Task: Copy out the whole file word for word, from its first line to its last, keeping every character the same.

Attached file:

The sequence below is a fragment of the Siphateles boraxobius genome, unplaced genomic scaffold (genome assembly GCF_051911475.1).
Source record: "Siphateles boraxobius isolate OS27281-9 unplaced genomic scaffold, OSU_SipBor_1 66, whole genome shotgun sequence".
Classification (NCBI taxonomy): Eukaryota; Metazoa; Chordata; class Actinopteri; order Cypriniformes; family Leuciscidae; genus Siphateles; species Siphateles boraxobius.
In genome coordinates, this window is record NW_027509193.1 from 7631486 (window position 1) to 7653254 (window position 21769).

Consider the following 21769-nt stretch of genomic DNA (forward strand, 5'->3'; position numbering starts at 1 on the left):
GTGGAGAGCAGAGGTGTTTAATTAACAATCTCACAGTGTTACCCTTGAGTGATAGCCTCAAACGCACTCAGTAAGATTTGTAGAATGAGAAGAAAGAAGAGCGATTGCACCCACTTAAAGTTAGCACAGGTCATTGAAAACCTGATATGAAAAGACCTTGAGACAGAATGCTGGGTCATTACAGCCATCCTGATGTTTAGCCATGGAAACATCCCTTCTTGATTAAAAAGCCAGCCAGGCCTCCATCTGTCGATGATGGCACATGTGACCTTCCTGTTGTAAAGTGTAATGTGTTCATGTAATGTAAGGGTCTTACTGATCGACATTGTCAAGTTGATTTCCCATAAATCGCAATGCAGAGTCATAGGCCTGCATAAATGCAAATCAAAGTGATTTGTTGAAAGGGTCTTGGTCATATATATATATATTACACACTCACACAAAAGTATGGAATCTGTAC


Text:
The sequence below is a fragment of the Siphateles boraxobius genome, unplaced genomic scaffold (genome assembly GCF_051911475.1).
Source record: "Siphateles boraxobius isolate OS27281-9 unplaced genomic scaffold, OSU_SipBor_1 66, whole genome shotgun sequence".
Classification (NCBI taxonomy): Eukaryota; Metazoa; Chordata; class Actinopteri; order Cypriniformes; family Leuciscidae; genus Siphateles; species Siphateles boraxobius.
In genome coordinates, this window is record NW_027509193.1 from 7631486 (window position 1) to 7653254 (window position 21769).

Consider the following 21769-nt stretch of genomic DNA (forward strand, 5'->3'; position numbering starts at 1 on the left):
GTGGAGAGCAGAGGTGTTTAATTAACAATCTCACAGTGTTACCCTTGAGTGATAGCCTCAAACGCACTCAGTAAGATTTGTAGAATGAGAAGAAAGAAGAGCGATTGCACCCACTTAAAGTTAGCACAGGTCATTGAAAACCTGATATGAAAAGACCTTGAGACAGAATGCTGGGTCATTACAGCCATCCTGATGTTTAGCCATGGAAACATCCCTTCTTGATTAAAAAGCCAGCCAGGCCTCCATCTGTCGATGATGGCACATGTGACCTTCCTGTTGTAAAGTGTAATGTGTTCATGTAATGTAAGGGTCTTACTGATCGACATTGTCAAGTTGATTTCCCATAAATCGCAATGCAGAGTCATAGGCCTGCATAAATGCAAATCAAAGTGATTTGTTGAAAGGGTCTTGGTCATATATATATATATTACACACTCACACAAAAGTATGGAATCTGTAC